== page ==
Orthopaedic Surgery

A. Champa Jayasuriya, Ph.D.


Professor of Orthopaedic Surgery and Bioengineering
Director of Orthopaedic Research
Department of Orthopaedic Surgery
College of Medicine and Life Sciences
The University of Toledo Health Science Campus
Biomaterials, Medical Devices, and Regenerative Medicine Laboratory

Mail Stop 1094, 3065 Arlington Avenue, Toledo, OH 43614-5807 
Phone: 419.383.6557
Fax: 419.383.3526 
Email: a.jayasuriya@utoledo.edu  

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Research Interests:

Dr. Jayasuriya is a Professor in the Department of Orthopaedic Surgery at The University of Toledo Health Science Campus. Dr. Jayasuriya also has an adjunct faculty appointment with the Department of Bioengineering at The University of Toledo Main Campus.

Dr. Jayasuriya’s laboratory currently investigates injectable bone graft devices to regenerate or repair damaged human bone tissues. These injectable bone grafts mainly manufactured using natural polymer biomaterials including chitosan biopolymer. The major advantage of injectable graft is that it can be applied to bone defect site via an arthroscopically, a minimally invasive procedure used in orthopaedics. Injectable bone graft devices are evaluated for biocompatibility, biodegradation, and mechanical testing using in vitro and in vivo studies. New bone formation with bone grafts are assessed using a rat model craniomaxillofacial bone defects which treated using bone graft devices over time. The new bone tissues are evaluated using histology, histomorphology, Raman, micro-CT, and mechanical analysis. In addition to bone regeneration studies, Dr. Jayasuriya’s laboratory also focuses on delivery of drugs, antibiotics, growth factors, and cells.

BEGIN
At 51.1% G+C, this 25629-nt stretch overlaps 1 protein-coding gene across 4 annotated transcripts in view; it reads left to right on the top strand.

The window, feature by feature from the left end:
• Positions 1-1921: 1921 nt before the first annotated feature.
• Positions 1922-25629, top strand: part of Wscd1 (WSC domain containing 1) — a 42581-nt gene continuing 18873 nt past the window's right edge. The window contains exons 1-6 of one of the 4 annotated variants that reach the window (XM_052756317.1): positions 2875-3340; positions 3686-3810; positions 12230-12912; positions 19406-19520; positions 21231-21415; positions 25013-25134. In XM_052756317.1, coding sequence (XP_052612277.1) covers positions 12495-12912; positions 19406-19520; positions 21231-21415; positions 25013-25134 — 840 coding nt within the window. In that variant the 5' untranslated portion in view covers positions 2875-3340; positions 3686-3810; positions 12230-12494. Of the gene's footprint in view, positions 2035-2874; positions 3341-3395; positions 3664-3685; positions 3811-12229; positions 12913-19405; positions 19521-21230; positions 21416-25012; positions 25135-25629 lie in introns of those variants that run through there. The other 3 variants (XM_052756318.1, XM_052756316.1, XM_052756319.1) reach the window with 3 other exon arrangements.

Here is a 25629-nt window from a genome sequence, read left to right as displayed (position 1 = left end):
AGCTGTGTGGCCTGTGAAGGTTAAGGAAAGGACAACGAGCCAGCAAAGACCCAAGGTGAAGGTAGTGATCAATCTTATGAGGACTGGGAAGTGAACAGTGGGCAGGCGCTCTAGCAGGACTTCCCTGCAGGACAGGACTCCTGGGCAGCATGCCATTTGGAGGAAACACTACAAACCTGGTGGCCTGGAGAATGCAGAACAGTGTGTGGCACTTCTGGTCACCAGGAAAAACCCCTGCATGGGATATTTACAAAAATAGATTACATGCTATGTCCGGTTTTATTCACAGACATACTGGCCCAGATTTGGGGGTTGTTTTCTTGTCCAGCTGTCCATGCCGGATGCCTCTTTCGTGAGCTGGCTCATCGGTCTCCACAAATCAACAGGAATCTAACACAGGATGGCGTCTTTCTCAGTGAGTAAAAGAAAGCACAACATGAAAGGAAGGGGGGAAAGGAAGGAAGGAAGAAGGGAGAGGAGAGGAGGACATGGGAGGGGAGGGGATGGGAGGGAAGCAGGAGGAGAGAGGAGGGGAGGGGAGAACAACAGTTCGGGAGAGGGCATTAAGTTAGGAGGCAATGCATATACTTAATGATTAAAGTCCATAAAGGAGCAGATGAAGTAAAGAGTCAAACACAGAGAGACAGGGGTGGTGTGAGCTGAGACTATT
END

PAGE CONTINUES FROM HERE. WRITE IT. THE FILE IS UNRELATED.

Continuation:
In her recent research, she has incorporated osteoinductive bone morphogenetic protein -9 (BMP-9) in the microparticles and found the tuning of slow-release delivery of BMP-9 instead of burst release of it to accelerate bone formation and remodeling at the local fractured site. She also focuses on 3D printing/3D bioprinting technologies to create viable bone tissue organoids. 3D bioprinting technology allows for the incorporation of biomaterials, biological molecules such as growth factors, and viable cells to create tissues. 3D bioprinting technology allows her to homogeneously incorporate viable cells throughout the 3D printed bone organoid.

Last Updated: 1/17/23